The Square review: The Aussie neo-noir thriller enlivens with black irony

The Square review: The Aussie neo-noir thriller enlivens with black irony

Source: AssociatedPress

By: Jake Coyle

Critic's Rating: 3/5

Friday 09 April 2010

Movie Title

The Square review: The Aussie neo-noir thriller enlivens with black irony


Nash Edgerton

Star Cast

David Roberts, Claire van der Boom, Joel Edgerton, Anthony Hayes

James M Cain has been resurrected as an Aussie.

The Australian neo-noir thriller The Square blatantly but faithfully channels Cain's hard-boiled tales of doomed affairs and dubious murder plots.

The film's set up is straight out of Double Indemnity or The Postman Always Rings Twice. An adulterous couple, seeing a chance for a getaway together with a bundle of cash, go for it.

Raymond Yale (David Roberts) is a middle-aged, gray-haired man with a solemn face and a Roman nose. He runs a construction company that, ironically, is building a couple's retreat outside Sydney. The title refers both to that project and Raymond's supposed nature.

But appearances can be deceiving: This "square," though clad in V-necks and khakis, commits adultery and aggressively negotiates a kickback for himself before we even meet his wife.

"It's always the quiet ones," a business partner says ruefully.

He's having an affair with the beautiful, younger Carla (Claire van der Boom) ? a waif of a femme fatale. They meet in their cars, parked under a high overpass and near a lower road traversing the neighborhood cove. The meaning is clear: Two roads are offered, and Raymond and Carla are choosing the lower.

Carla's boyfriend, with whom she lives, is a rougher character. Red-bearded and mulletted, Greg or "Smithy" (Anthony Hayes) and his drinking buddies have their own illicit business on the side. When Carla notices a bag of money Greg has stashed away, she and Raymond hatch a plan to steal it, cloaking the theft by burning the house down. The plot, which includes hiring an arsonist (Joel Edgerton, who co-wrote the script with Matthew Dabner), doesn't go quite as planned. As their control of the situation spirals, Raymond's face hardens to the task.

That the fallout will be accompanied by a twisted sense of humor is hinted at by the short film shown ahead of The Square. The nine-minute Spider was, like the feature film, directed by Nash Edgerton, Joel's brother and a former stuntman making his directorial debut. (His stunt credits include The Matrix, Superman Returns and many others.)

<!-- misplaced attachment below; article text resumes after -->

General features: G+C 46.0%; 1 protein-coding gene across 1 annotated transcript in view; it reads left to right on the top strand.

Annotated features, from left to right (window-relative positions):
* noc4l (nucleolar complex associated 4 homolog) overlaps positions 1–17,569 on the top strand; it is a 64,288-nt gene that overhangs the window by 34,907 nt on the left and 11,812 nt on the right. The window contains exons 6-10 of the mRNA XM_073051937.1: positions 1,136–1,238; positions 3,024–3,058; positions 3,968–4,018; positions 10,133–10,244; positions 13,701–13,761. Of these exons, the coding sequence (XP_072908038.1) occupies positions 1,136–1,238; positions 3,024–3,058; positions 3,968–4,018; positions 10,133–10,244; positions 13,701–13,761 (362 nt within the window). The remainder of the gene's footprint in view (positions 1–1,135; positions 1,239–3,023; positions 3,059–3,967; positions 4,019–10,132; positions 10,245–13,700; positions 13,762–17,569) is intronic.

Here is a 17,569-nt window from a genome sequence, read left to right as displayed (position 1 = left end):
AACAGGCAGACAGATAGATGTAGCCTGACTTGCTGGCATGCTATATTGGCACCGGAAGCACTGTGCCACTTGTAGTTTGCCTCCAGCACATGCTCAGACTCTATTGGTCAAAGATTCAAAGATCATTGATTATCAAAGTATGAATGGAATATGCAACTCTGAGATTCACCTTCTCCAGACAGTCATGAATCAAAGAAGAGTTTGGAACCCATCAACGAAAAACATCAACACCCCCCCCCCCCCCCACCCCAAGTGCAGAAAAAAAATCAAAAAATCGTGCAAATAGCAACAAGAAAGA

In Spider, a man trying to win over his angry girlfriend by dressing up their car with flowers, candy and a little toy spider. The unexpected surprise of the latter has an outsized effect of calamity, and if you're paying attention, you'll spot one of the short's characters making his way to the emergency room in The Square.

The same dark comedy is employed in The Square with shockingly immediate deaths, critical cell phone misfortune and even ? most incredulously ? a shark attack of a lovesick dog. It's the kind of movie that features a spectacular car crash, only to reveal, by quiet crying from the wreckage, that a baby was inside.

Though a few of these scenes sacrifice some of the movie's integrity, they also enliven it with a black irony. The brothers Edgerton may not be able to summon the dangerous lust or romance of a Cain story, but they can ably supply the wry sense of fate.

Good on you, mates.

The Square, an Apparition release, is rated R for violence and language.

Running time: 101 minutes

Rating: Three stars out of four

recent reviews

Keshu Ee Veedinte Naadhan

Time pass comedy entertainer

Plan Panni Pannanum

Average comedy entertainer


Decent rural family entertainer


Soubin Shahir and Mamta Mohandas shine in this conventional film

Read more